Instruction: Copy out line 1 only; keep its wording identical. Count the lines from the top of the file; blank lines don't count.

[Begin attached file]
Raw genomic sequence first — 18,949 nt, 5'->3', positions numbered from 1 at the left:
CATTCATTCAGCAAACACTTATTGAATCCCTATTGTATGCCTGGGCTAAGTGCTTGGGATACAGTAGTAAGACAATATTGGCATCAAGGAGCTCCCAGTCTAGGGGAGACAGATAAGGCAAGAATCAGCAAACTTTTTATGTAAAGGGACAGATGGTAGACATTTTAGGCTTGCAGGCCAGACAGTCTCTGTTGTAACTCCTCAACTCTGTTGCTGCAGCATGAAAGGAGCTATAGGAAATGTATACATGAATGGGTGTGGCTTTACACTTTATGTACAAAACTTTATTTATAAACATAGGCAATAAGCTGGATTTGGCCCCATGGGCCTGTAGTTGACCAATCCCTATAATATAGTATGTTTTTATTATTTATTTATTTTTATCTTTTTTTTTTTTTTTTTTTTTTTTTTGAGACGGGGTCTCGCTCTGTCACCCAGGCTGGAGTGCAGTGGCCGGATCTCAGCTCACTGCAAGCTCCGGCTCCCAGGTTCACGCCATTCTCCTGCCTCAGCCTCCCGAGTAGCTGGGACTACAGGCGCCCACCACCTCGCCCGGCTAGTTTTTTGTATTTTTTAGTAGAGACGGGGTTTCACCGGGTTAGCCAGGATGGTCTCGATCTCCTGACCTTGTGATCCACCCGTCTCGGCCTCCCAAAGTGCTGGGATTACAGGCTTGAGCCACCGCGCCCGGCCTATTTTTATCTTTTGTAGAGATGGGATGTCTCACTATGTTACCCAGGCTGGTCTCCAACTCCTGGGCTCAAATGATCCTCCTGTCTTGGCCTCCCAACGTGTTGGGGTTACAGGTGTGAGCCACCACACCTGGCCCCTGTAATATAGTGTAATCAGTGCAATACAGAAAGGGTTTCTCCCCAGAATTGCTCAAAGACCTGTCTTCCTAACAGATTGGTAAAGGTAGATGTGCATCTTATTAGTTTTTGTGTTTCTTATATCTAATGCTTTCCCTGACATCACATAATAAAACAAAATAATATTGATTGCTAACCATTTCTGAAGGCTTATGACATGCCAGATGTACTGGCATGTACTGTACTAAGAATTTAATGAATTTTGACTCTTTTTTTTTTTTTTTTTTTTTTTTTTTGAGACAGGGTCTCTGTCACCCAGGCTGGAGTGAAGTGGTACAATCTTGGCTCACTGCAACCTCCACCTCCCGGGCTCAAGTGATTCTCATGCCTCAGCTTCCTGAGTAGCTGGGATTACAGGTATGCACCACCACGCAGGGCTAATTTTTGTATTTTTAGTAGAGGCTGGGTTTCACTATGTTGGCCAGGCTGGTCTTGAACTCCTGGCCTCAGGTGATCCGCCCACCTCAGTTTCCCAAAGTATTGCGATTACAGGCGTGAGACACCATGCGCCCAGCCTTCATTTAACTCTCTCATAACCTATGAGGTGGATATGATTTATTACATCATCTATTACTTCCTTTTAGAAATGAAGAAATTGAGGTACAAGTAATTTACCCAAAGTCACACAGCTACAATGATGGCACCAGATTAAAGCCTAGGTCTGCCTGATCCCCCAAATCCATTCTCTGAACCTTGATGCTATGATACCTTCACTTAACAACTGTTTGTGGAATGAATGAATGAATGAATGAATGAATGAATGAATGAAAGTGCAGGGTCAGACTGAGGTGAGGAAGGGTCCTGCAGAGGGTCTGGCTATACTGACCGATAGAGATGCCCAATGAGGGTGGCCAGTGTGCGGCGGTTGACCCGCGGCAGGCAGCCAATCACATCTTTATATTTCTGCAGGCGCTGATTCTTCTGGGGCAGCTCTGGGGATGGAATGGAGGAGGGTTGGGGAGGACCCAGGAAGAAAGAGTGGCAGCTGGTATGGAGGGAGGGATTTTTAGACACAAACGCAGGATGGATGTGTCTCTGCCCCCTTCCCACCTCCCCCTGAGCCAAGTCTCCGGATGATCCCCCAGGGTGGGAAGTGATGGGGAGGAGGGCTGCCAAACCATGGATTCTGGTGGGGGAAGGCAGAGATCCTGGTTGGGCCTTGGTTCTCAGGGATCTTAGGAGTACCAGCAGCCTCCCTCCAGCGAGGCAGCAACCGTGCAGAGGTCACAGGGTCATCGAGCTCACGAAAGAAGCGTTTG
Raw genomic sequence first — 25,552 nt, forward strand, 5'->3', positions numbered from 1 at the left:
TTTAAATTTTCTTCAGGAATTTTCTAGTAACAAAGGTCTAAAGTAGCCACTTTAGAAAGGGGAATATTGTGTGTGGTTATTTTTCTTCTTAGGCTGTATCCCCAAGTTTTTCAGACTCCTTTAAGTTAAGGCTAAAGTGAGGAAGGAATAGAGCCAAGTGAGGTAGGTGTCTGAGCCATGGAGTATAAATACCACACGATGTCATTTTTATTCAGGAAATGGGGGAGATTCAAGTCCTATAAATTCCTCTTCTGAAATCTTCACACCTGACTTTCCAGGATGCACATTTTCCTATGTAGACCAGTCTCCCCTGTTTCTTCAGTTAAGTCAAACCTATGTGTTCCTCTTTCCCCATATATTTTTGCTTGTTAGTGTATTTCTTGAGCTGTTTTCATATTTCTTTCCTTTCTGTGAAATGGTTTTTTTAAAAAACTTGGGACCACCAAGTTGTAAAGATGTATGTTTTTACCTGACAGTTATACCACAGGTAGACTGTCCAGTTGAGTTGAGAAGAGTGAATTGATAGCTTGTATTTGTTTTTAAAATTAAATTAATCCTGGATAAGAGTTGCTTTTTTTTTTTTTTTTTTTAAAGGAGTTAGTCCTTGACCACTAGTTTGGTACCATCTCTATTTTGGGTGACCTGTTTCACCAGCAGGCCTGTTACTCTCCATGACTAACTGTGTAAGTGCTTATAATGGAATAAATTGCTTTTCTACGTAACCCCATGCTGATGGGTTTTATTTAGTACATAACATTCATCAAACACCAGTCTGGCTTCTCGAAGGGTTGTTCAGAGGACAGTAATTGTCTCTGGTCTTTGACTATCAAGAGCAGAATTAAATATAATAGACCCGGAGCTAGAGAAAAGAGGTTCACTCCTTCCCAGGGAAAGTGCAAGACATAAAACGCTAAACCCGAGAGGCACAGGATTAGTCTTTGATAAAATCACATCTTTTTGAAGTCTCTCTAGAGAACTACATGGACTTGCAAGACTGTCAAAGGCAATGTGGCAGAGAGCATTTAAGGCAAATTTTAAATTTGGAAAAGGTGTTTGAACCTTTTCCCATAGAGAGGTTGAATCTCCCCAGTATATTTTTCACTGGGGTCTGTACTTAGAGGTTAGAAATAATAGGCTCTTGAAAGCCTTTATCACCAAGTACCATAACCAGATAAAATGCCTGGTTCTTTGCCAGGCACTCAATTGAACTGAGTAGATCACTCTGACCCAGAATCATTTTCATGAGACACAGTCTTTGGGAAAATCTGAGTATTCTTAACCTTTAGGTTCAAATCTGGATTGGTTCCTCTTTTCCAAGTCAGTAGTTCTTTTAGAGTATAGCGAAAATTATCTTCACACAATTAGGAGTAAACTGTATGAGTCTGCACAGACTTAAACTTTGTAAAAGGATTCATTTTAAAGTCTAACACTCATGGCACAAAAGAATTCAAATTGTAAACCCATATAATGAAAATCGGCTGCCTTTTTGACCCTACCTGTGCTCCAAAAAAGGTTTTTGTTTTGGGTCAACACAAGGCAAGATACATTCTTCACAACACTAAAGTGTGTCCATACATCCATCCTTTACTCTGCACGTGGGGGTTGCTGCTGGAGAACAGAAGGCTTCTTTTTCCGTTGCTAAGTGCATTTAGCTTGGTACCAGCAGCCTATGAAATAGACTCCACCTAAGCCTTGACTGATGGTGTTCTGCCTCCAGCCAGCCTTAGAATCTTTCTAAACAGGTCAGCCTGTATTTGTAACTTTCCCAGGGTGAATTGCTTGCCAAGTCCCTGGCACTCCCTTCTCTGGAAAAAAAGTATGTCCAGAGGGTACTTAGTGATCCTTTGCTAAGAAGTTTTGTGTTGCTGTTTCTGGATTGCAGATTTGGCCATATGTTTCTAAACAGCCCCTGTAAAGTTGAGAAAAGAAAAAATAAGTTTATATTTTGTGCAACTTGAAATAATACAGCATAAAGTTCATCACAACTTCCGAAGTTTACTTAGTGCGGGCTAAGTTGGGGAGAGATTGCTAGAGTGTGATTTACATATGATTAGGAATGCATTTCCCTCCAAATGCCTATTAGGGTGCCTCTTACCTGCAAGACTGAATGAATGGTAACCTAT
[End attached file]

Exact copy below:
Raw genomic sequence first — 18,949 nt, 5'->3', positions numbered from 1 at the left: